• Detection of Genomic Structural Variations using Next Generation DNA Sequencing is a study that will examine potential benefits of a new technology called ‘next-generation DNA sequencing’ to detect changes in chromosomes. These changes are often the cause of developmental delay, learning difficulties, birth defects and other problems. We hope that in the future, next generation DNA sequencing will be able to provide a diagnosis for more patients with genetic disorders. It could provide information to help their doctors to manage their care and also help with genetic counselling for their families. The trust has one of the 11 Genomics Medicines Centres associated with Genomics England which will open across England in February 2014. All the data produced in the 100,000 Genomes project will be made available to drugs companies and researchers to help them create precision drugs for future generations.
• Baby Skin Care Research Programme: randomised, assessor-blinded controlled trial comparing an infant skin-cleansing product with water in infants.
• Fit for Birth: The aim of this project is to improve the care of pregnant women in Liverpool so that there are fewer complications during pregnancy and improvements in long term health.
• Does metformin reduce excess birthweight in offspring of obese pregnant women? A randomised controlled trial of efficacy, exploration of mechanism and evaluation of other pregnancy complications.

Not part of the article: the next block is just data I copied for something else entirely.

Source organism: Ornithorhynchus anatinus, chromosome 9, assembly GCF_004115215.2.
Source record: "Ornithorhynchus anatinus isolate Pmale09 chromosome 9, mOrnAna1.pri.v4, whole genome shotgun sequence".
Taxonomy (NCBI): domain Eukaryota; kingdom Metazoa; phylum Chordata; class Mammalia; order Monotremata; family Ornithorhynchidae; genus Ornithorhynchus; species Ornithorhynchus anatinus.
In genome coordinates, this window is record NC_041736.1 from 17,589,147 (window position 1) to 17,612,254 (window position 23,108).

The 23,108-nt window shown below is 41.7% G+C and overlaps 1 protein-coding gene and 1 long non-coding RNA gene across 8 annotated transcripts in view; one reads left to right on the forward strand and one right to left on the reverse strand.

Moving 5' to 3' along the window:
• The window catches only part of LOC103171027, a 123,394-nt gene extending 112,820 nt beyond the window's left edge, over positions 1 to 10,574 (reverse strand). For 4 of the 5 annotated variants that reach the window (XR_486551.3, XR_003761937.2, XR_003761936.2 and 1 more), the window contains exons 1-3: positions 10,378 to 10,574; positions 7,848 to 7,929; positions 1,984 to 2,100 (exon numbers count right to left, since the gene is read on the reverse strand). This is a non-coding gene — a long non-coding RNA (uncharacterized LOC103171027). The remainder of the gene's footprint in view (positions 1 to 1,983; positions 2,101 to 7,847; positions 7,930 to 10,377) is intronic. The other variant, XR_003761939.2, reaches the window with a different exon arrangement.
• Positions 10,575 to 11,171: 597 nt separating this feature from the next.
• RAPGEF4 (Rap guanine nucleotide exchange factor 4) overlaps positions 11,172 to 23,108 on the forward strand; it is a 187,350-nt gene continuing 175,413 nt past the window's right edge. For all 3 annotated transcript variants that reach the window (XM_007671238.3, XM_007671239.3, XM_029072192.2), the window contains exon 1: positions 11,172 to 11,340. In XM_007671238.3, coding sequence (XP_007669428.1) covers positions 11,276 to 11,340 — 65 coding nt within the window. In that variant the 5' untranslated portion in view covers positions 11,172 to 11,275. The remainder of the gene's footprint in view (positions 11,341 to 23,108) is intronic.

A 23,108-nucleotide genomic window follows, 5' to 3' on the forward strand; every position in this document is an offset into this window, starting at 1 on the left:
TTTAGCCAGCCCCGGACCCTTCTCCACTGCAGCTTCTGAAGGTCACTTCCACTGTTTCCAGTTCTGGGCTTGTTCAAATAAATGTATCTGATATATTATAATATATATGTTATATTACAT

In April 2014 it emerged that the Trust planned to do more private work. It would offer breast augmentation, tummy tucks, chemical peels, nose reshaping, liposuction, eyelid reduction and botox. Kathryn Thomson the chief executive said "the austerity measures mean we have to be more innovative and creative and I do believe there can be a healthy partnership between the NHS and private medicine. This private care would go somewhere, these are people who are able to pay for private health care, why not do it here with the benefit going back into the public purse and benefiting NHS patients? We are fundamentally an NHS trust but we've got to be creative and find ways to keep what I think is an absolutely fantastic hospital viable and affordable and to maintain the standard I believe patients should expect when they visit us. All that comes down to money and if that means taking money from the private sector and recycling it in the NHS, I think that's the right thing to do. "